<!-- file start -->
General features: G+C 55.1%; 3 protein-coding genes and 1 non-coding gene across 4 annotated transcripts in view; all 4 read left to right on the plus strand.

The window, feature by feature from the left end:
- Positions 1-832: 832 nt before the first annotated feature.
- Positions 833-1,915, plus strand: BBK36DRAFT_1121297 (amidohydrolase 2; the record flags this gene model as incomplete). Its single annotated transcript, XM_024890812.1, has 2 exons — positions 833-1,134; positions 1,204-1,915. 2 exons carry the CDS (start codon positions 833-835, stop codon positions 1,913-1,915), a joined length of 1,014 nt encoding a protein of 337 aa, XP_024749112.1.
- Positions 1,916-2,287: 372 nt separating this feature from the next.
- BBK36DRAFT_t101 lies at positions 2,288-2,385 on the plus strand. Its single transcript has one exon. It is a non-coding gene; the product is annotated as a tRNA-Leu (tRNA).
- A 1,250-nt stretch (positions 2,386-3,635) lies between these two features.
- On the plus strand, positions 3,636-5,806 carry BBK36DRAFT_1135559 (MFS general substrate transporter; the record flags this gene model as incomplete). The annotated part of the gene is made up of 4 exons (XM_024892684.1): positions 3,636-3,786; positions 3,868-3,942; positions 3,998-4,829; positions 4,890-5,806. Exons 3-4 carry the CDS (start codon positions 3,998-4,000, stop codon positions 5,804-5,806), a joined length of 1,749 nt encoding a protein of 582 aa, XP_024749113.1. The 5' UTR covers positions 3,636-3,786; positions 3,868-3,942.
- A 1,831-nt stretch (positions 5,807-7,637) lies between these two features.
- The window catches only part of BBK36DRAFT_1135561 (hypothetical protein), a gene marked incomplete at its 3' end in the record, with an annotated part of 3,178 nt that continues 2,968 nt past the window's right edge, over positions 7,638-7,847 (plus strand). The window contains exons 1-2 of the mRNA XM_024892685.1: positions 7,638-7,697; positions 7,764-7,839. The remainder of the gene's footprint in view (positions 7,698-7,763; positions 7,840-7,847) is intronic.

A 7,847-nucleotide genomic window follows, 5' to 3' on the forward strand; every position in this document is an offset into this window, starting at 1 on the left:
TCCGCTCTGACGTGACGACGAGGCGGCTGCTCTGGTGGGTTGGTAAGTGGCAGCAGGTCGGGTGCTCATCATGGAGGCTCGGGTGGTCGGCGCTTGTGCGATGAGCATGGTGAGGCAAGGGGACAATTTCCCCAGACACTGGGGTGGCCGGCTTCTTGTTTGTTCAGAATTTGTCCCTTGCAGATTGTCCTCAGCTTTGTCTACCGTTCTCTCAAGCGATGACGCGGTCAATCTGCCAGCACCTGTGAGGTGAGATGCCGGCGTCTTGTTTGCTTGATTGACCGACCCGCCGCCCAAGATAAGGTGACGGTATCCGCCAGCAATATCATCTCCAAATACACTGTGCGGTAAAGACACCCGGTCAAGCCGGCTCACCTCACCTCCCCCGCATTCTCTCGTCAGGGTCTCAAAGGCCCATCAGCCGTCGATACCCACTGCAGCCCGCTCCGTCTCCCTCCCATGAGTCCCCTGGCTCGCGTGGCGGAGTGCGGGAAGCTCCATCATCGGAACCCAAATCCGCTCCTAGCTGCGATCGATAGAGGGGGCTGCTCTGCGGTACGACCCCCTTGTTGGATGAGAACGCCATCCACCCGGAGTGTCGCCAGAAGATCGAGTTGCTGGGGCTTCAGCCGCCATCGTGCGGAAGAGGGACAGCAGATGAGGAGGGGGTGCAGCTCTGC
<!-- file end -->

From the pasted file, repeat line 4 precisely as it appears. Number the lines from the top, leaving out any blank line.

- Positions 833-1,915, plus strand: BBK36DRAFT_1121297 (amidohydrolase 2; the record flags this gene model as incomplete). Its single annotated transcript, XM_024890812.1, has 2 exons — positions 833-1,134; positions 1,204-1,915. 2 exons carry the CDS (start codon positions 833-835, stop codon positions 1,913-1,915), a joined length of 1,014 nt encoding a protein of 337 aa, XP_024749112.1.